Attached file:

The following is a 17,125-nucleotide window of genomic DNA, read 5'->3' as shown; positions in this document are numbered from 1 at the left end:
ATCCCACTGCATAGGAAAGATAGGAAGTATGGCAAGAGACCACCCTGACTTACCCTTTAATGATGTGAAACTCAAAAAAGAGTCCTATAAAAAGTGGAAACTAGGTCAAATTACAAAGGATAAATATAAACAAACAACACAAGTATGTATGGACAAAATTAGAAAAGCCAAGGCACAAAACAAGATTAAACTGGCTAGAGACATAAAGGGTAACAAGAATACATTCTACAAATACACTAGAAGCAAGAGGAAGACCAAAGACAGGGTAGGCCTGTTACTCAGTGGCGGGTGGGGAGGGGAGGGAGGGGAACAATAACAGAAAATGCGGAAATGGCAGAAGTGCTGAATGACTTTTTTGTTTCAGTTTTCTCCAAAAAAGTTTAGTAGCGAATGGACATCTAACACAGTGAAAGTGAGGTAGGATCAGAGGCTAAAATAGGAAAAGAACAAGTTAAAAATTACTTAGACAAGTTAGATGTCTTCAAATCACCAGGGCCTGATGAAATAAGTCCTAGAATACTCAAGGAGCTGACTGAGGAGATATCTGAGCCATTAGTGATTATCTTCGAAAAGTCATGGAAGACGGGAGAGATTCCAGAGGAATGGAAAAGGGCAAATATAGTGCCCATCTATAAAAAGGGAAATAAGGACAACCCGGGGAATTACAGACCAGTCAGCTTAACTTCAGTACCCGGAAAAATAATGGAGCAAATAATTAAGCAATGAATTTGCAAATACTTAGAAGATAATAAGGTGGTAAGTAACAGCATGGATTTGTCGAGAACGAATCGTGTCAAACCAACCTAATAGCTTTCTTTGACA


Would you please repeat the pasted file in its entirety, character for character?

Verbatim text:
The following is a 17,125-nucleotide window of genomic DNA, read 5'->3' as shown; positions in this document are numbered from 1 at the left end:
ATCCCACTGCATAGGAAAGATAGGAAGTATGGCAAGAGACCACCCTGACTTACCCTTTAATGATGTGAAACTCAAAAAAGAGTCCTATAAAAAGTGGAAACTAGGTCAAATTACAAAGGATAAATATAAACAAACAACACAAGTATGTATGGACAAAATTAGAAAAGCCAAGGCACAAAACAAGATTAAACTGGCTAGAGACATAAAGGGTAACAAGAATACATTCTACAAATACACTAGAAGCAAGAGGAAGACCAAAGACAGGGTAGGCCTGTTACTCAGTGGCGGGTGGGGAGGGGAGGGAGGGGAACAATAACAGAAAATGCGGAAATGGCAGAAGTGCTGAATGACTTTTTTGTTTCAGTTTTCTCCAAAAAAGTTTAGTAGCGAATGGACATCTAACACAGTGAAAGTGAGGTAGGATCAGAGGCTAAAATAGGAAAAGAACAAGTTAAAAATTACTTAGACAAGTTAGATGTCTTCAAATCACCAGGGCCTGATGAAATAAGTCCTAGAATACTCAAGGAGCTGACTGAGGAGATATCTGAGCCATTAGTGATTATCTTCGAAAAGTCATGGAAGACGGGAGAGATTCCAGAGGAATGGAAAAGGGCAAATATAGTGCCCATCTATAAAAAGGGAAATAAGGACAACCCGGGGAATTACAGACCAGTCAGCTTAACTTCAGTACCCGGAAAAATAATGGAGCAAATAATTAAGCAATGAATTTGCAAATACTTAGAAGATAATAAGGTGGTAAGTAACAGCATGGATTTGTCGAGAACGAATCGTGTCAAACCAACCTAATAGCTTTCTTTGACA